Only one man heeded the warning and had the wisdom to obey God’s call to obedient submission. Jesus, despite Satan’s temptations, lived in perfect obedience to the law of God (Matt. 4:1-11). As a result, he exercised perfect dominion over all creation as seen in his calming of storms (Matt. 8:23-27), healing of the sick (Matt. 8:14-17) and even by having dominion over death (Matt. 28:1-20).

Jesus’ call to people was, and is, that we act wisely and obediently and submit to God’s plan for our lives: repenting of sin and exercising faith in Jesus, God’s revealed King. His death on the cross offers the forgiveness that self-centered humanity so desperately needs and his resurrection assures eternal life with him.

The New Testament writers echoed Jesus’ teaching, who, by his perfect obedience had become Israel’s wise man and prophet. They warned of the love of money and urged God’s people to pursue contentment and generosity for the sake of the growth of God’s kingdom (1 Tim. 6:6-10, 17-19). Through their teaching, we know that those who gather around Jesus (the church) are promised God’s daily care and provision (Phil. 4:19). But this promise of material provision and even blessing is not assured in the same way as it was with Israel, who revealed that material possessions were not an indication of their faithfulness or obedience. In fact, Jesus taught that he may lovingly call the church to suffer for his glory as a witness to a self-obsessed world, by displaying its desire to treasure him above all else (Matt. 5:3-12). For any believer, this suffering will be a joy, for he knows that Christ is his treasure, and that nothing can ever separate him from Christ (Rom. 8:35-39).

For the believer, eternity is the enjoyment of Christ his treasure, which even surpasses God’s promise of great abundance and blessing being poured out on his people forever.

Any teaching that goes beyond this simple Bible overview, promising more prosperity than the Scriptures, needs to be corrected. Christ alone is our treasure. He is our blessing! Those who teach and those who listen must understand that no part of Scripture can be taken as contradictory to this overall message of the Scriptures, or offer a blessing other than Christ, or from a source other than Christ.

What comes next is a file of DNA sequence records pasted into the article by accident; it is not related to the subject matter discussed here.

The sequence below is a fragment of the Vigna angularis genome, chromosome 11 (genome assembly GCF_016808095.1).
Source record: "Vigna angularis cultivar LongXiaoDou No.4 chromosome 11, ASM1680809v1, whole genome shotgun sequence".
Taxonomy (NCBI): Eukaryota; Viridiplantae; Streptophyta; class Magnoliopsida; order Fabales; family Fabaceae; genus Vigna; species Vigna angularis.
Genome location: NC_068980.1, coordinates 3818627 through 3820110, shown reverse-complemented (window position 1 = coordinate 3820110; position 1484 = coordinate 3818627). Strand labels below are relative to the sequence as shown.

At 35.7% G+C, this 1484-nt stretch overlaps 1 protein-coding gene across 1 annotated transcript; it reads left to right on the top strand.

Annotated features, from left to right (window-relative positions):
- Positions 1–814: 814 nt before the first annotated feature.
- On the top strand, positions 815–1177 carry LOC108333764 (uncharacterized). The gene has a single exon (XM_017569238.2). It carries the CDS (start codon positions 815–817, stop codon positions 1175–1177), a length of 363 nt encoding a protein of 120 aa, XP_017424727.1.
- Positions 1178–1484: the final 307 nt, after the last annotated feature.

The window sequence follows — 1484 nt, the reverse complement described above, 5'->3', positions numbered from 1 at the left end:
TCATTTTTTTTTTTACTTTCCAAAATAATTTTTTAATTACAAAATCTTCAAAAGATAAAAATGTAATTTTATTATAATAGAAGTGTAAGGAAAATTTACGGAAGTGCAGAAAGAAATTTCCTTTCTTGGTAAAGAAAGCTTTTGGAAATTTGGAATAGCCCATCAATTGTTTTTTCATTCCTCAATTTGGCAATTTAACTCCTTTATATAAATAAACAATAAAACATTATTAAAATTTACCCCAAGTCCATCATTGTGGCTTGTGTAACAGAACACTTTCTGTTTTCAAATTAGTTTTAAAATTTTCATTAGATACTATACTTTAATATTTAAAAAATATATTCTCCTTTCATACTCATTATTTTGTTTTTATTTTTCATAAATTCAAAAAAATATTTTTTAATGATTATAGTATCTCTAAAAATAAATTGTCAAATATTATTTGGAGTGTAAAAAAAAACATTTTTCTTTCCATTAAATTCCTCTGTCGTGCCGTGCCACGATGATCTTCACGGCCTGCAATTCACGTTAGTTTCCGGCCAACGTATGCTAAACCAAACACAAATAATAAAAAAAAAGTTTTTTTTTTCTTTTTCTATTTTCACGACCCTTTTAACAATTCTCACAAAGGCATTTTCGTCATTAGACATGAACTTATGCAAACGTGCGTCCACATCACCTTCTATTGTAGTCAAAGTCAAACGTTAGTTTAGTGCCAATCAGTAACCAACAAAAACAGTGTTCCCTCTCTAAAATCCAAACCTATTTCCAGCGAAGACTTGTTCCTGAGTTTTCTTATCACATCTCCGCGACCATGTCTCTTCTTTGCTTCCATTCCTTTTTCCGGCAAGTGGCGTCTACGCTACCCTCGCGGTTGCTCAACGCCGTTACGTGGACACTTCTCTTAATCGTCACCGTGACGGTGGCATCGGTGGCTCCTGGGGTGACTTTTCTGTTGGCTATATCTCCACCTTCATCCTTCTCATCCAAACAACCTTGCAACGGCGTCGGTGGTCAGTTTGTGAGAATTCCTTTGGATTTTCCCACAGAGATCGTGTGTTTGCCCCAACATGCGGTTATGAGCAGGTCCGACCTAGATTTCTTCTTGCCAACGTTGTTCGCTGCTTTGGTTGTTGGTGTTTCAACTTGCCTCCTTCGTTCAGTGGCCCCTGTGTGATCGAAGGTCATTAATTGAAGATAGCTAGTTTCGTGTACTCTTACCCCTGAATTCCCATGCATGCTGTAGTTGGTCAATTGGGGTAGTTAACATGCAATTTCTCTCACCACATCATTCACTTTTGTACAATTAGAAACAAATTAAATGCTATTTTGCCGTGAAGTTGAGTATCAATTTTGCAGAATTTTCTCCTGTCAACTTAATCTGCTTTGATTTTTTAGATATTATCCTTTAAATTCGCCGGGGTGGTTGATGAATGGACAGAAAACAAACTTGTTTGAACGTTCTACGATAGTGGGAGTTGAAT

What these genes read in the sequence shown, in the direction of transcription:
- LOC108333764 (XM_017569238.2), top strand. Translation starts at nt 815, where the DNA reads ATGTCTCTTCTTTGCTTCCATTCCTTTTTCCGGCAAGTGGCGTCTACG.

As a discipline, biblical theology forces one to ask questions of the text that are critical for every believer to come to terms with. “For whom was this text written? When was it written? Why was it written?” Only once those questions are answered should the teacher move from “them, there, then” to “us, here, now.”


The study of biblical theology—or simply: reading every text of the Bible in its context—is the greatest corrective to uninformed prosperity teaching.

It demands that we do not read the Bible selectively.

It demands that we submit every thought or idea we may have to the Word of God.

It demands that we recognize that the focal point of the Bible is Jesus’ rule and glory, rather than our own comfort and prosperity.

It demands that we consider who the intended, original audience was and what situation they found themselves in, before we move too quickly to ourselves in the twenty-first century.

And it demands that we consider the present in the promised light of eternity, not allowing our present light and momentary troubles to cloud the eternal weight of glory.